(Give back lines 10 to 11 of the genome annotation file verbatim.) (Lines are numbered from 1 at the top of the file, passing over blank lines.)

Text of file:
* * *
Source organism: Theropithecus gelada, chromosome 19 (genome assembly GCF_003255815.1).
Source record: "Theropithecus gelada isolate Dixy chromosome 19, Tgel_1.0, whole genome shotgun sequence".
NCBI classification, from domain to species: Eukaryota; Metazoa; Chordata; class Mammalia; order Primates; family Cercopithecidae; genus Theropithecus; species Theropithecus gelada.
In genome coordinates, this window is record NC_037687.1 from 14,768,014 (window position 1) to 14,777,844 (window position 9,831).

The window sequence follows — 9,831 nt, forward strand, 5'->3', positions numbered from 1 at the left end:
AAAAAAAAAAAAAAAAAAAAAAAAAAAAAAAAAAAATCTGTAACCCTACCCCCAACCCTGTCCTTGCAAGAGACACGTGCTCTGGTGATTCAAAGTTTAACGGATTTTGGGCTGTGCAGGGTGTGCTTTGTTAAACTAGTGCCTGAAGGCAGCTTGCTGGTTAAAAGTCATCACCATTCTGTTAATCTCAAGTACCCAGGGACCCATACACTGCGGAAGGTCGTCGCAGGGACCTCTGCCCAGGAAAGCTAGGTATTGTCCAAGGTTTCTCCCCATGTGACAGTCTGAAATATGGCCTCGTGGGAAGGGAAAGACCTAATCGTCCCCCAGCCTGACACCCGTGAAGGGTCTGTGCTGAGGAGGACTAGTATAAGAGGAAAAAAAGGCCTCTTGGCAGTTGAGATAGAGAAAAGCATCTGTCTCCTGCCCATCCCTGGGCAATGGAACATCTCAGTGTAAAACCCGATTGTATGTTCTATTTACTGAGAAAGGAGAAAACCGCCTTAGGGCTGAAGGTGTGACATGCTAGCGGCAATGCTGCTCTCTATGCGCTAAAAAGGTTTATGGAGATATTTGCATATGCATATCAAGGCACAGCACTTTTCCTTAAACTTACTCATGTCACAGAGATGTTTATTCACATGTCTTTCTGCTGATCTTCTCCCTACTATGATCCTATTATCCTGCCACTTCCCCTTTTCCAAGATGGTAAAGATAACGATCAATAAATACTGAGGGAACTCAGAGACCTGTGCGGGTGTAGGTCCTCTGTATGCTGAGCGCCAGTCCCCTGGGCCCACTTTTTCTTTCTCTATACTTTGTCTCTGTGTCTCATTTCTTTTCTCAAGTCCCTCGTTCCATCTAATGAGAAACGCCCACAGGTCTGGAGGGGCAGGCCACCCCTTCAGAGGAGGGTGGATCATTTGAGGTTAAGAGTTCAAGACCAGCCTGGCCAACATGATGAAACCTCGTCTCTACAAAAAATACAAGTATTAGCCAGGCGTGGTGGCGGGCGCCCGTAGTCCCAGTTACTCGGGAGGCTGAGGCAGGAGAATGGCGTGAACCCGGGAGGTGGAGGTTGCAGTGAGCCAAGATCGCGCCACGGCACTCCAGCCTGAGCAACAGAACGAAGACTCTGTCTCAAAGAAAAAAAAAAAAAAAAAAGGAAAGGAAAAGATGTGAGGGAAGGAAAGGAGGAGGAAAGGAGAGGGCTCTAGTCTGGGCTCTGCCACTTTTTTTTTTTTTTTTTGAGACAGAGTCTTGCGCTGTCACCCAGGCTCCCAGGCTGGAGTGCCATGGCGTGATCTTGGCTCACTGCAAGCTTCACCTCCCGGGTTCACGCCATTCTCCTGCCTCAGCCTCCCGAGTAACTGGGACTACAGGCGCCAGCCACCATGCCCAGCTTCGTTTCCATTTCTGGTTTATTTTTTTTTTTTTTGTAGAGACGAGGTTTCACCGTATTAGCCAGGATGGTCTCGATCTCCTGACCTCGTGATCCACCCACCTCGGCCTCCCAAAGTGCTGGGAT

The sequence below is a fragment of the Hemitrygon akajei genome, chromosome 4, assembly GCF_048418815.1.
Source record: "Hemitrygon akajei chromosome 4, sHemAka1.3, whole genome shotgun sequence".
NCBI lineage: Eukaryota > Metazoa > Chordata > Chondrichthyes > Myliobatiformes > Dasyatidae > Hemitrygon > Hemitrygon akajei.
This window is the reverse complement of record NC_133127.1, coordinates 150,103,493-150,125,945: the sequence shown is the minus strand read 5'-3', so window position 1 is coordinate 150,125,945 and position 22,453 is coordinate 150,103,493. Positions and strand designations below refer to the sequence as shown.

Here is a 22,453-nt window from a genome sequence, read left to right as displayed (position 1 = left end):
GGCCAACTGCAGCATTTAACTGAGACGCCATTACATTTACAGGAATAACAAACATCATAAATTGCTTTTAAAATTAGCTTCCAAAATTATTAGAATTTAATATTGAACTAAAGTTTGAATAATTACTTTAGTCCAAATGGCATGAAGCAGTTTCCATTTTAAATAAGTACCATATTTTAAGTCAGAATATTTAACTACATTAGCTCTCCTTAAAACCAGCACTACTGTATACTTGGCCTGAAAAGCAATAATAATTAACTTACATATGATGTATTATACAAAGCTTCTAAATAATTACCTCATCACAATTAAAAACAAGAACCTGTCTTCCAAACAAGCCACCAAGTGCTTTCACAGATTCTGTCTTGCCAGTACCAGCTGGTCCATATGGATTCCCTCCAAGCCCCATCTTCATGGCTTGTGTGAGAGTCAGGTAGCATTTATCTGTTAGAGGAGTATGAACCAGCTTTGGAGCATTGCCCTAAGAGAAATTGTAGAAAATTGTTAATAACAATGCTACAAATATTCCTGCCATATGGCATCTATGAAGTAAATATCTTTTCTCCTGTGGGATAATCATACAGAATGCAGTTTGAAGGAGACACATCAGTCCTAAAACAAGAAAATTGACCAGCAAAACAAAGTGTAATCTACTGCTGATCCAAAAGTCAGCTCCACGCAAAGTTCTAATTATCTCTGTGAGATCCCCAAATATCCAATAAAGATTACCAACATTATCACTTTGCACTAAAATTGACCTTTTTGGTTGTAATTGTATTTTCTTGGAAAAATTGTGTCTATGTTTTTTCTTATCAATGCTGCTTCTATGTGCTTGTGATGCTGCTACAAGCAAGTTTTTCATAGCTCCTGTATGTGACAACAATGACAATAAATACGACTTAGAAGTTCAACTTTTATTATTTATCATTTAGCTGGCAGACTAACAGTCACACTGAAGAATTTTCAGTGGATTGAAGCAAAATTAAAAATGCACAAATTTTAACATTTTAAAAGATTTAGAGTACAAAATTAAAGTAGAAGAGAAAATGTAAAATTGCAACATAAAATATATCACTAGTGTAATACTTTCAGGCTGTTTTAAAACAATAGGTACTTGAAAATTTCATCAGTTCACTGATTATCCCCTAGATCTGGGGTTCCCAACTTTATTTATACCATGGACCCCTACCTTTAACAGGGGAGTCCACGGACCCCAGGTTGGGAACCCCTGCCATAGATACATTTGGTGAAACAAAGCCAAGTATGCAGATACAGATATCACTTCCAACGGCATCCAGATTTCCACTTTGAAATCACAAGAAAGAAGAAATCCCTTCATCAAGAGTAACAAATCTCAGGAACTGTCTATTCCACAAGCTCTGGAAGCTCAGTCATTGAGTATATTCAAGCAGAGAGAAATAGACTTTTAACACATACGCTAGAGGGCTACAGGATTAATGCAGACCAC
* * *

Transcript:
This window is the reverse complement of record NC_133127.1, coordinates 150,103,493-150,125,945: the sequence shown is the minus strand read 5'-3', so window position 1 is coordinate 150,125,945 and position 22,453 is coordinate 150,103,493. Positions and strand designations below refer to the sequence as shown.

Here is a 22,453-nt window from a genome sequence, read left to right as displayed (position 1 = left end):